Category Archives: motorbikes

Scooter experience

I’ve ridden a 600/650cc motorcycle for around 4 or 5 years now, and have only ever used manual gears, even right from the start. I wondered if I was missing something by not having tried an automatic and was starting to consider buying something cheap as a second two-wheeler.

This of course was daft without having tried one, so I recently took the opportunity on holiday in Spain to hire a scooter. It was pretty hot so I wasn’t particularly keen on the All The Gear All The Time approach that I favoured in the UK so I decided to go for a 50cc so I wasn’t tempted to cane it. In the EU, I believe these must be limited to 45 kph, which is around 28 mph. You can reach that on a pushbike!

I’m pretty sure the scooter I hired was a Motobi Jump, which is some Chinese junk. Did the job for a tester though.


Compared to the motorbikes I’ve ridden, the scooter had much smaller wheels. This means bumps are much more easily felt, and there is less gyroscopic resistance to turning them when moving.
It also felt like the rake and consequently the trail were less, which felt much more unstable (but also more manoeuvrable). Getting on it for the first time, I wondered how I was ever going to stay on the thing! It got easier once I got moving though…

Automatic transmission

The scooter had CVT instead of manual gears, AKA twist-and-go. There is a centrifugal clutch that only engages once the revs get up a bit, and though I knew it would have one, it was a bit odd at first. I’m used to gentle throttle control on my bike, as wanging it wide open will just get you thrown off the back. With manual gears there is a much more direct response in terms of movement, but with CVT there seems to be a bit of lag.
Treating the scooter gently was pointless. The low-power engine meant there was no need to baby it, and you could literally use the throttle as an on-off switch. Once you were moving, the throttle was a little more useful, but the minimal engine braking did diminish the feeling of a connection between throttle position and acceleration. It made for a smooth but unengaging ride.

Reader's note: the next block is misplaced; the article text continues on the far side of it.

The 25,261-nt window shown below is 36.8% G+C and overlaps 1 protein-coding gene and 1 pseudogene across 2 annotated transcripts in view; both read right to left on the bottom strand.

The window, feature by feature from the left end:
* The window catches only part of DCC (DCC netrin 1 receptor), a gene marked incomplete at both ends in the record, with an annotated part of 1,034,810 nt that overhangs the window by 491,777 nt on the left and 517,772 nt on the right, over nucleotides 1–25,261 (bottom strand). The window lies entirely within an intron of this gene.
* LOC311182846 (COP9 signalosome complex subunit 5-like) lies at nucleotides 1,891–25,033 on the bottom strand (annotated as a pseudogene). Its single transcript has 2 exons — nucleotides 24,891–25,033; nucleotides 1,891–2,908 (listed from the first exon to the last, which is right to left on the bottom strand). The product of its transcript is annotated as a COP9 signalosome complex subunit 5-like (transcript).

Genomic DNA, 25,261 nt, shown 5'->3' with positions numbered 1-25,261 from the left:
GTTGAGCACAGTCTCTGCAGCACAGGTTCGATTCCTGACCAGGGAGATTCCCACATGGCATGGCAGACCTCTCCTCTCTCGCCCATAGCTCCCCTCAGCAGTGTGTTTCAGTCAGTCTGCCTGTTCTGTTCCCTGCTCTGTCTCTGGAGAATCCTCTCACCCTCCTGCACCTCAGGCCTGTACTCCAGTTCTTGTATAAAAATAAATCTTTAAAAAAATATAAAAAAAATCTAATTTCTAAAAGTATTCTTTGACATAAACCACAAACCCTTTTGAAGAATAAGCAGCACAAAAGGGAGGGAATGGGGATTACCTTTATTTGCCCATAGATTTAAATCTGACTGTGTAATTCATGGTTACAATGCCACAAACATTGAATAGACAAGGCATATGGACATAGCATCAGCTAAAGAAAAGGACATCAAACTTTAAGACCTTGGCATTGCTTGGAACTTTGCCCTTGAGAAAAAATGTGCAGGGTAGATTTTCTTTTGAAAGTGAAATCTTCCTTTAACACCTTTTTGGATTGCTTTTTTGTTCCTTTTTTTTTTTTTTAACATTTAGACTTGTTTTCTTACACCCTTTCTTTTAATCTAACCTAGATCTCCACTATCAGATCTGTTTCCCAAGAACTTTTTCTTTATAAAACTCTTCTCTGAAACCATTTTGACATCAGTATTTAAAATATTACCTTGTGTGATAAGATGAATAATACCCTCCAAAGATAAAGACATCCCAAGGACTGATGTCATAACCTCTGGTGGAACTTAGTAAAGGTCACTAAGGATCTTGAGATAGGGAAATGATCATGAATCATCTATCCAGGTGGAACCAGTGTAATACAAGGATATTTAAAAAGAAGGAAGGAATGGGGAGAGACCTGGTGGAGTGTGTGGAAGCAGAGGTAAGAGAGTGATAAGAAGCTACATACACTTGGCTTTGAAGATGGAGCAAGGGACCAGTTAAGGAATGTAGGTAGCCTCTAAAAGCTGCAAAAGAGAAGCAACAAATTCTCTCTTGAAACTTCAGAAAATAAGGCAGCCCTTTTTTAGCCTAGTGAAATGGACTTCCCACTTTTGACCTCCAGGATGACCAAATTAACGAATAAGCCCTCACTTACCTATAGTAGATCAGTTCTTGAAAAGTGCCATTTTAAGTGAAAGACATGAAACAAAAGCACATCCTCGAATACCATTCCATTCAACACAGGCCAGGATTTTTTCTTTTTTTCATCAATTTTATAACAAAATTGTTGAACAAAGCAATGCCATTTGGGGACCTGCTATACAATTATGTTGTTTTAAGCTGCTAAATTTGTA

This low power also meant lugging my 13 stone frame up a hill was a bit of a struggle. One time I was actually overtaken by a child on a mountain bike!

Seating position

It was like sitting on a toilet. Admittedly, this particular scooter was probably too small for me, but being able to put my knees together and not having anything to brace myself against only added to the feeling of instability.


Contrary to a motorbike, on its own, the rear brake felt the more powerful of the two. Which was surprising as the front was a disc and the rear a drum. They were better used in combination though, probably as putting the rear brake on compressed the front suspension a bit.


Now this is where it shone. Under the seat there was enough room for the legal paperwork you need to carry in Spain, a helmet and probably some other stuff too, but I didn’t test that as it also had a small topbox attached. Made it great for going shopping, and wearing minimal gear meant I could just get the helmet out from underneath the seat and go.
For comparison, I would struggle to get a packed pencilcase under the seat on my Versys.

Fuel economy

Another astounding feature of this scooter was how it sipped fuel. You were supposed to return it with a full tank, so I went to top it off and only managed to get 1.08 worth of fuel in. This was definitely less than a litre of fuel, and realistically, I could have gotten away with not bothering. I got some very funny looks at the petrol station…


I would definitely not buy a 50cc anything. I might consider a 125cc or larger scooter, but only as an addition to a proper motorbike. I can see their value as commuting tools in an urban environment, but they are a means to an end. I would like to try one with a larger engine and longer wheelbase i.e. a maxi-scooter, but I suspect it will be more of the same, just more suited to longer distances and higher speeds.

Long trip on a 2007 Kawasaki Versys

I mostly use my current motorbike, a 2007 Kawasaki Versys, for commuting to and from work. This is only a few miles at 30mph, with lots of filtering so the Versys is somewhat overkill. Recently I had occasion to visit Leicester which gave me a good opportunity to assess its capabilities as a touring machine before I go and actually do any. Hopefully this won’t read too much as stream of consciousness.

The journey was about 300 miles spread over two days, mostly motorway, and I enjoyed the journey more than I would have done in a car. I’m not keen on driving since getting a bike as it feels cramped, visibility is worse, and you get stuck in traffic jams.